Woodland Camouflage Waterproof Bivy Cover
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- Made in USA
- NSN: 8465-01-416-8517
- Woodland Camouflage
- Made in the USA
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The Waterproof GORE-TEX© Bivy Cover is produced utilizing waterproof, moisture-vapor-permeable material with all seams heat sealed. A component of the Military Modular Sleep System, the Bivy is designed to cover the Patrol and Intermediate Cold Weather sleeping bags and fit into the compression stuff sack. 81-83” Long, 34-36” Wide (top) 27-29” Wide (foot) Less than 3 pounds
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Weight: While a little heavier than other bivys, the reliability of an Army Issue piece of equipment more than make up for the extra weight. All together I didn't really feel that it added a noticeable increase in weight.
Packed Space: While lager than other bivys, this was still smaller than most compressible sleeping bags, and fit inside a med sized stuff sack from Walmart.
Interior Space: While this will be more cramped than a tent, There was more than wide enough for my Klymit Static V sleeping pad inside the bivy. This was great as I did not have to worry about rolling off my pad in the middle of the night. I also had my 5 degree bag inside. It was long enough to fit my 6'1" body with room for a small camping pillow. There is no support for the cover so it will touch your face. Usually I can prop it up until I fall asleep, but all in all, its the same issue that you will have with any bivy. Regardless, the fabric was breathable and did not feel restricted in breathing, even when the product was touching my face.
Waterproof: GoreTex is great, I got rain on one night and with the cover over my face, I was completely dry.
Condensation: Temps on my trip dropped to below freezing and often that will create condensation. The GoreTex is very effective at allowing condensation out and with out loosing its waterproofing. It worked great.
Temp: Expect that this will add about 5-10 degrees of temp to your sleeping kit. With freezing temps, I was comfortable with a 5 degree bag and the bivy. In the summer, I have notices that it can become uncomfortable if it is warm and the cover is closed, but usually I just skip the sleeping bag and sleep with just the bivy. Which has worked great.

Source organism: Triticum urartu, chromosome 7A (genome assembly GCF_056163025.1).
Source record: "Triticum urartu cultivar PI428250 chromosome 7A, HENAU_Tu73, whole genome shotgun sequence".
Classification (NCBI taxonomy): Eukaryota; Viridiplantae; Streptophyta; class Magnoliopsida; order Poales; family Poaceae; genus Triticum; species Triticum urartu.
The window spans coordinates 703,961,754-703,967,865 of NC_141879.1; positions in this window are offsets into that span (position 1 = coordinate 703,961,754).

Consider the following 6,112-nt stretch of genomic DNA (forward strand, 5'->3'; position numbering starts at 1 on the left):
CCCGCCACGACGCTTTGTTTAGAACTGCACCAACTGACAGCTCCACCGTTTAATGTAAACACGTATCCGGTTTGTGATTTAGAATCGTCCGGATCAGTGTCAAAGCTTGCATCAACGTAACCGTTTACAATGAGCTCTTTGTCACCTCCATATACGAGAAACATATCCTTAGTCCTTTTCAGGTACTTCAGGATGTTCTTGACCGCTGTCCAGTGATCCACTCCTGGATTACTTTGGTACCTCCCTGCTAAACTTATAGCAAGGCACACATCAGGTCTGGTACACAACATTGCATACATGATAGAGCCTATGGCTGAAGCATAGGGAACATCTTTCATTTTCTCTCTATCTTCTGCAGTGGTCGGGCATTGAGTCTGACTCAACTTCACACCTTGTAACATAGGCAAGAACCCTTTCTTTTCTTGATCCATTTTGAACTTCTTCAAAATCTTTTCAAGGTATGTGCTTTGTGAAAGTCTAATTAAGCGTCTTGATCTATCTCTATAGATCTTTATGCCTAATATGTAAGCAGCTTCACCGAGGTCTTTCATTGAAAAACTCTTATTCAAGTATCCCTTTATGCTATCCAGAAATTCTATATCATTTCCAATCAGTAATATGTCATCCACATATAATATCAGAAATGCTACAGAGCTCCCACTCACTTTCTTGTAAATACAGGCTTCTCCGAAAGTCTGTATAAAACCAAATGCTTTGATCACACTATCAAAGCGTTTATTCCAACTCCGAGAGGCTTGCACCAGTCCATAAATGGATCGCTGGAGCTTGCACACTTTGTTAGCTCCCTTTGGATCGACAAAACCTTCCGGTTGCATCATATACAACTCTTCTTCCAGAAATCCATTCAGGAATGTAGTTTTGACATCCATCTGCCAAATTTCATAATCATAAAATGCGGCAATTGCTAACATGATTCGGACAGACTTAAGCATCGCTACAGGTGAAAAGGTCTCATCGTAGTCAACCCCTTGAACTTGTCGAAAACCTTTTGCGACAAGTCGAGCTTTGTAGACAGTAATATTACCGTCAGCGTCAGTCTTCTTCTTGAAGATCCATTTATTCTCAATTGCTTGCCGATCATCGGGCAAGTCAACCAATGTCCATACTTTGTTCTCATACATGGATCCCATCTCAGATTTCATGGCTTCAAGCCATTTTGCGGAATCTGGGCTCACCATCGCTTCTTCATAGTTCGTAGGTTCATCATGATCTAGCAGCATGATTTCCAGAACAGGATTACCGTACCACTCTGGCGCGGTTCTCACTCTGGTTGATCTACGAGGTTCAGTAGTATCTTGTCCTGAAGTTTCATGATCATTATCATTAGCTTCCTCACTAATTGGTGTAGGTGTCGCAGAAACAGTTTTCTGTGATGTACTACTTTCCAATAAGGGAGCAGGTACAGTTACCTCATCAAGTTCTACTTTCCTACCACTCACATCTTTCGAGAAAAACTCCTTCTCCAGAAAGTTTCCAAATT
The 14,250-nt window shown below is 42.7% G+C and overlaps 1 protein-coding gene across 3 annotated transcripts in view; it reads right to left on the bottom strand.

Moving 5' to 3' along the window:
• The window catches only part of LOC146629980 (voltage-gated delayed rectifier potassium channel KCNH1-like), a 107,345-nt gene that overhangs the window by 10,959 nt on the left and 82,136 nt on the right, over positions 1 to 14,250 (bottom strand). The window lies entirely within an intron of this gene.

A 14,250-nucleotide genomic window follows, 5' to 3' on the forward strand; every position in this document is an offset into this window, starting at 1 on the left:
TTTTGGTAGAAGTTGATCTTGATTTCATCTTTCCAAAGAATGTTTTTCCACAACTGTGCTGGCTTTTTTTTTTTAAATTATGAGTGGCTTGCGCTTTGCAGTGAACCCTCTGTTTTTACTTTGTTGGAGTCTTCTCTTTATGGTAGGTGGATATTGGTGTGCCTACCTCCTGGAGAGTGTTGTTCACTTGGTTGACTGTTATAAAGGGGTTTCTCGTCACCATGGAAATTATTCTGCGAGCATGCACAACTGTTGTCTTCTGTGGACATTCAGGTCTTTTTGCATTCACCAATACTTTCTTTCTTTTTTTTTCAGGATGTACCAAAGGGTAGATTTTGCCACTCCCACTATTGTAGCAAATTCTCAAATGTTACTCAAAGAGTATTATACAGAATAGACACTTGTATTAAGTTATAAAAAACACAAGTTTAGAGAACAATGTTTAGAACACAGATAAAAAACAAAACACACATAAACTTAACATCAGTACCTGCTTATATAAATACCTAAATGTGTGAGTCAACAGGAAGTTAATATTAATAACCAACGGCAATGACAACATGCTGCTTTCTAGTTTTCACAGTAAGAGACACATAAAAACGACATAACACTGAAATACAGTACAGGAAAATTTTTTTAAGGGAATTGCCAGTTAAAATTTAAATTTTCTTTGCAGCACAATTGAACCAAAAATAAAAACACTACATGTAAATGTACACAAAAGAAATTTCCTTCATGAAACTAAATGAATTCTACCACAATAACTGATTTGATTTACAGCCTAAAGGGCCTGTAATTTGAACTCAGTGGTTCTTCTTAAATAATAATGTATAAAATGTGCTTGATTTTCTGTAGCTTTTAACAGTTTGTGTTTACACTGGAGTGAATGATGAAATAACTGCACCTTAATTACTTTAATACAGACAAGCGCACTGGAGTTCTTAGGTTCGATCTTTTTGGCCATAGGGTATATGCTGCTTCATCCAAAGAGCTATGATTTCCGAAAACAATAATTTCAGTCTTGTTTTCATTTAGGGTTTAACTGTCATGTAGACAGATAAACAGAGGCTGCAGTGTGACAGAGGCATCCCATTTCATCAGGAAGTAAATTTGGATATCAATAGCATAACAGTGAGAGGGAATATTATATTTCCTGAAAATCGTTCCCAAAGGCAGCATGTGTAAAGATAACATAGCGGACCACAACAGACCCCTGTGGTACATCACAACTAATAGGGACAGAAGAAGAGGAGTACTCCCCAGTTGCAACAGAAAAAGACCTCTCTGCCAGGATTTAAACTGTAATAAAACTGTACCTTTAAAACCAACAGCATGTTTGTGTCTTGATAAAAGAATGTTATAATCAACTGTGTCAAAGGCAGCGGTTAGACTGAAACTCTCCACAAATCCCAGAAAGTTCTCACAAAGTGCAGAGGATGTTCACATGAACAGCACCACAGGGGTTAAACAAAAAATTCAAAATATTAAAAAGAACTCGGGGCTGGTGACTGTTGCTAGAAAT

Durable: This has been up and down the Grand Canyon, In the mountains and several other locations. I am extremely pleased in how it has held up. Most sleep systems would be showing wear, but this still looks new (With the exception that its covered in trail dust.
New: Exactly as described, this was new and in the original Army plastic packing with the comply label slapped on it. Very happy that it was new as described as it touches your face all night when the cover is closed.
Overall: One of the best purchase I have made in a while for my outdoor adventures. It does weigh more but is worth the weight. In particular when you consider the overall cost.
I got what I paid for and I'm good with that...
Bags are a little too small to keep my Sea-to-Summit 1.2 lbs Trek down bag lofted which did cause some cold spots when I used these on a HST trek this past August. Temps dropped down into the mid-30's and if not for the down vest it would have been a tad uncomfortable. Since the sleeping bag was compressed, the usual gain of 3 -5 degrees of additional warmth one might get from these covers was completely negated.
Toughed it out on the trip (5 days) and finally just used the bivy cover as an extra ground cloth and I actually stayed a bit warmer as the bag was able to loft better. By the time we got out of the high country, I was glad to not have to spend another night with this combination.
My bag may have been a tad light, but that was the plan... TRAVEL LIGHT! I've used the Trek bag before in a tent situation in the same temperature ranges and not had the cold spots develop. Oh well
I think for quick bivy overnights in mid-40's and above, this would probably work well with most bags but be aware of the compression factor of your bag before you head out!
It's basically a breathable, waterproof, tough tough tough sleeping bag cover.
It weighs 2 pounds. More than an ultralight tent, but definitely much more durable and easier to set up and manage. Not to mention one tenth the cost.
This with an ultralight sleeping bag, sleeping pad, and a small tarp or poncho to cover the head in rain is my favorite sleep set up.
I lay pine brush under my sleeping pad and it's like a feather bed.
You could use it without a pad, but I like the padding.
No stakes, poles, lines, anything. Pull it out and throw it down.
Sleep under the stars, then tuck yourself in. It covers your head and you can keep it ventilated.
Sit up in the morning and cook your breakfast without leaving bed.
In rain, your legs and feet are in a waterproof bag. Just cover your head with something if you want to look around.
Or don't! Without anything else, you could still stay dry through a storm if you just keep the top shut.
YouTube all the ways to modify it and use it.
And if you ever find an XL, never let it go.
(Yes they do exist. I have one!)
I highly recommend sewing or taping a bug net into it. I just taped mine to the top of the zipper and let it drape around me.
No bugs in it yet, but a nice swarm of mosquitoes waiting right outside...